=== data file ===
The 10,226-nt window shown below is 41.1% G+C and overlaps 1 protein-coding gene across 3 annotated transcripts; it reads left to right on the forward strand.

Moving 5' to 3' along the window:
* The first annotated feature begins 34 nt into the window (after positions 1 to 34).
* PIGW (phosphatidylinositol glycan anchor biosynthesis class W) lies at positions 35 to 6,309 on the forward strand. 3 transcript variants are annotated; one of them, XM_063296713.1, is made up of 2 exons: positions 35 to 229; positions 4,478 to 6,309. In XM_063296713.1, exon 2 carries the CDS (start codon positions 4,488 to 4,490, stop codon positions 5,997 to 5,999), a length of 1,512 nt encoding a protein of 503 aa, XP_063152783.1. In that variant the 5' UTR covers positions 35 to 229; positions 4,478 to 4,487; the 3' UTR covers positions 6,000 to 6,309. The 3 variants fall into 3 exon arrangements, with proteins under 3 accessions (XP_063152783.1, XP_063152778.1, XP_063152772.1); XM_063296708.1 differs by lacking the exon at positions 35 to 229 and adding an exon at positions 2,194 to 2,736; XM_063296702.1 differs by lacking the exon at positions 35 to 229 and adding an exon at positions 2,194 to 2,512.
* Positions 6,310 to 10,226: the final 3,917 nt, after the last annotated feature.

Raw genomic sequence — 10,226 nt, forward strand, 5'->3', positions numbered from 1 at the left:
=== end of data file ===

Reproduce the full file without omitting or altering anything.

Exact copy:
The 10,226-nt window shown below is 41.1% G+C and overlaps 1 protein-coding gene across 3 annotated transcripts; it reads left to right on the forward strand.

Moving 5' to 3' along the window:
* The first annotated feature begins 34 nt into the window (after positions 1 to 34).
* PIGW (phosphatidylinositol glycan anchor biosynthesis class W) lies at positions 35 to 6,309 on the forward strand. 3 transcript variants are annotated; one of them, XM_063296713.1, is made up of 2 exons: positions 35 to 229; positions 4,478 to 6,309. In XM_063296713.1, exon 2 carries the CDS (start codon positions 4,488 to 4,490, stop codon positions 5,997 to 5,999), a length of 1,512 nt encoding a protein of 503 aa, XP_063152783.1. In that variant the 5' UTR covers positions 35 to 229; positions 4,478 to 4,487; the 3' UTR covers positions 6,000 to 6,309. The 3 variants fall into 3 exon arrangements, with proteins under 3 accessions (XP_063152783.1, XP_063152778.1, XP_063152772.1); XM_063296708.1 differs by lacking the exon at positions 35 to 229 and adding an exon at positions 2,194 to 2,736; XM_063296702.1 differs by lacking the exon at positions 35 to 229 and adding an exon at positions 2,194 to 2,512.
* Positions 6,310 to 10,226: the final 3,917 nt, after the last annotated feature.

Raw genomic sequence — 10,226 nt, forward strand, 5'->3', positions numbered from 1 at the left: